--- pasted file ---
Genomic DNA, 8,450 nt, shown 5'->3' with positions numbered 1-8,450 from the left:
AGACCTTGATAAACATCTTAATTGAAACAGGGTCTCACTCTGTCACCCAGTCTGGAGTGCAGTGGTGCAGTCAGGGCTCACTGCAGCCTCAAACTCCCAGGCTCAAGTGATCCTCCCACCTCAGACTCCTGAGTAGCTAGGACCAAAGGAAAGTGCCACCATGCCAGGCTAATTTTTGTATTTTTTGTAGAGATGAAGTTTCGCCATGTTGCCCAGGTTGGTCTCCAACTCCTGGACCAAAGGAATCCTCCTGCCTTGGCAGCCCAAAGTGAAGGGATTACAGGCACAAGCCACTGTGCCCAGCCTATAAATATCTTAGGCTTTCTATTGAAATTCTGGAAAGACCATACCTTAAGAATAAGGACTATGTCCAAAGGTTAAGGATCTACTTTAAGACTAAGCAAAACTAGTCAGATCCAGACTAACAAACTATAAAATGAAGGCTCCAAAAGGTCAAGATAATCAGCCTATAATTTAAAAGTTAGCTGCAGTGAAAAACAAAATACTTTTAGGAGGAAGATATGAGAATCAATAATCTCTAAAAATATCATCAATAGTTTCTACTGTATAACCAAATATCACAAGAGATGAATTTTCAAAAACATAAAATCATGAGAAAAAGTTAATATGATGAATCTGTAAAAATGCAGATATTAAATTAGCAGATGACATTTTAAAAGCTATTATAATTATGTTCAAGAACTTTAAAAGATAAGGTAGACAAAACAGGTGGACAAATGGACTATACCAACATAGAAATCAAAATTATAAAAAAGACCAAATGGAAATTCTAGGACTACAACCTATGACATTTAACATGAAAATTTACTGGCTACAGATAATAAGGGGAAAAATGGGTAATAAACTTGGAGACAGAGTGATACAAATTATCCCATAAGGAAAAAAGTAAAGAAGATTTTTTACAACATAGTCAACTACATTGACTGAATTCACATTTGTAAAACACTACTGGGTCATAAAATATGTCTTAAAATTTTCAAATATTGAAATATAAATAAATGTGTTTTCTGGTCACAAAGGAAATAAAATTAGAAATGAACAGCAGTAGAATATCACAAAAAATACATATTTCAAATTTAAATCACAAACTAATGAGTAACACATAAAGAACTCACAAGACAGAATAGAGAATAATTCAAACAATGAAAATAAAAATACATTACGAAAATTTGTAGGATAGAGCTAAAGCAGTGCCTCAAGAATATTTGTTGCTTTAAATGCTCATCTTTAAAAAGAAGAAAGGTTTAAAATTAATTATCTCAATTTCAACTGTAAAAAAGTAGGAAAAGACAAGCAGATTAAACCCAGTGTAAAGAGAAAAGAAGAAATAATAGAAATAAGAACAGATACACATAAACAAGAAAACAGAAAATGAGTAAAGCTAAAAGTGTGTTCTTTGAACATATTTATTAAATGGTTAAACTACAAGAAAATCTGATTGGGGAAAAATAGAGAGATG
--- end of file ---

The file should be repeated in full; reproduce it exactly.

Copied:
Genomic DNA, 8,450 nt, shown 5'->3' with positions numbered 1-8,450 from the left:
AGACCTTGATAAACATCTTAATTGAAACAGGGTCTCACTCTGTCACCCAGTCTGGAGTGCAGTGGTGCAGTCAGGGCTCACTGCAGCCTCAAACTCCCAGGCTCAAGTGATCCTCCCACCTCAGACTCCTGAGTAGCTAGGACCAAAGGAAAGTGCCACCATGCCAGGCTAATTTTTGTATTTTTTGTAGAGATGAAGTTTCGCCATGTTGCCCAGGTTGGTCTCCAACTCCTGGACCAAAGGAATCCTCCTGCCTTGGCAGCCCAAAGTGAAGGGATTACAGGCACAAGCCACTGTGCCCAGCCTATAAATATCTTAGGCTTTCTATTGAAATTCTGGAAAGACCATACCTTAAGAATAAGGACTATGTCCAAAGGTTAAGGATCTACTTTAAGACTAAGCAAAACTAGTCAGATCCAGACTAACAAACTATAAAATGAAGGCTCCAAAAGGTCAAGATAATCAGCCTATAATTTAAAAGTTAGCTGCAGTGAAAAACAAAATACTTTTAGGAGGAAGATATGAGAATCAATAATCTCTAAAAATATCATCAATAGTTTCTACTGTATAACCAAATATCACAAGAGATGAATTTTCAAAAACATAAAATCATGAGAAAAAGTTAATATGATGAATCTGTAAAAATGCAGATATTAAATTAGCAGATGACATTTTAAAAGCTATTATAATTATGTTCAAGAACTTTAAAAGATAAGGTAGACAAAACAGGTGGACAAATGGACTATACCAACATAGAAATCAAAATTATAAAAAAGACCAAATGGAAATTCTAGGACTACAACCTATGACATTTAACATGAAAATTTACTGGCTACAGATAATAAGGGGAAAAATGGGTAATAAACTTGGAGACAGAGTGATACAAATTATCCCATAAGGAAAAAAGTAAAGAAGATTTTTTACAACATAGTCAACTACATTGACTGAATTCACATTTGTAAAACACTACTGGGTCATAAAATATGTCTTAAAATTTTCAAATATTGAAATATAAATAAATGTGTTTTCTGGTCACAAAGGAAATAAAATTAGAAATGAACAGCAGTAGAATATCACAAAAAATACATATTTCAAATTTAAATCACAAACTAATGAGTAACACATAAAGAACTCACAAGACAGAATAGAGAATAATTCAAACAATGAAAATAAAAATACATTACGAAAATTTGTAGGATAGAGCTAAAGCAGTGCCTCAAGAATATTTGTTGCTTTAAATGCTCATCTTTAAAAAGAAGAAAGGTTTAAAATTAATTATCTCAATTTCAACTGTAAAAAAGTAGGAAAAGACAAGCAGATTAAACCCAGTGTAAAGAGAAAAGAAGAAATAATAGAAATAAGAACAGATACACATAAACAAGAAAACAGAAAATGAGTAAAGCTAAAAGTGTGTTCTTTGAACATATTTATTAAATGGTTAAACTACAAGAAAATCTGATTGGGGAAAAATAGAGAGATG